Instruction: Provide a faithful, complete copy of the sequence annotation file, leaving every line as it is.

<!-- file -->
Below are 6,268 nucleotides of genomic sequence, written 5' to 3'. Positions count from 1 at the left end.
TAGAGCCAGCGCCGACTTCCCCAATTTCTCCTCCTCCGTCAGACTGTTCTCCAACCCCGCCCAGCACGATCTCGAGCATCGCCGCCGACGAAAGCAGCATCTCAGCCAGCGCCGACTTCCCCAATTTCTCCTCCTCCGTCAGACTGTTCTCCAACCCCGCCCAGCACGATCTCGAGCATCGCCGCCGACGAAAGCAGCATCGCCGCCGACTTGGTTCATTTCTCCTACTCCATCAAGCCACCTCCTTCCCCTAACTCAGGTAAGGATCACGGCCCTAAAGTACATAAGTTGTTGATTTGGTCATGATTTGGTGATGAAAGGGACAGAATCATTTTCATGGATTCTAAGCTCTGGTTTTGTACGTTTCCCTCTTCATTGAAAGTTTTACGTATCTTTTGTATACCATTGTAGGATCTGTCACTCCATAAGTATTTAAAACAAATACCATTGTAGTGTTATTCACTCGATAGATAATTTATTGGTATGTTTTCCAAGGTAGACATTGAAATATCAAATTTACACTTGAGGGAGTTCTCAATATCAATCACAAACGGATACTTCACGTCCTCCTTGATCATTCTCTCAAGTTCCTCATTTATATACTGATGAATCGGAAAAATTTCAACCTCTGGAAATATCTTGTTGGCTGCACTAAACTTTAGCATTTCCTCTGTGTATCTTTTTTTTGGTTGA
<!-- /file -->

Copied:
Below are 6,268 nucleotides of genomic sequence, written 5' to 3'. Positions count from 1 at the left end.
TAGAGCCAGCGCCGACTTCCCCAATTTCTCCTCCTCCGTCAGACTGTTCTCCAACCCCGCCCAGCACGATCTCGAGCATCGCCGCCGACGAAAGCAGCATCTCAGCCAGCGCCGACTTCCCCAATTTCTCCTCCTCCGTCAGACTGTTCTCCAACCCCGCCCAGCACGATCTCGAGCATCGCCGCCGACGAAAGCAGCATCGCCGCCGACTTGGTTCATTTCTCCTACTCCATCAAGCCACCTCCTTCCCCTAACTCAGGTAAGGATCACGGCCCTAAAGTACATAAGTTGTTGATTTGGTCATGATTTGGTGATGAAAGGGACAGAATCATTTTCATGGATTCTAAGCTCTGGTTTTGTACGTTTCCCTCTTCATTGAAAGTTTTACGTATCTTTTGTATACCATTGTAGGATCTGTCACTCCATAAGTATTTAAAACAAATACCATTGTAGTGTTATTCACTCGATAGATAATTTATTGGTATGTTTTCCAAGGTAGACATTGAAATATCAAATTTACACTTGAGGGAGTTCTCAATATCAATCACAAACGGATACTTCACGTCCTCCTTGATCATTCTCTCAAGTTCCTCATTTATATACTGATGAATCGGAAAAATTTCAACCTCTGGAAATATCTTGTTGGCTGCACTAAACTTTAGCATTTCCTCTGTGTATCTTTTTTTTGGTTGA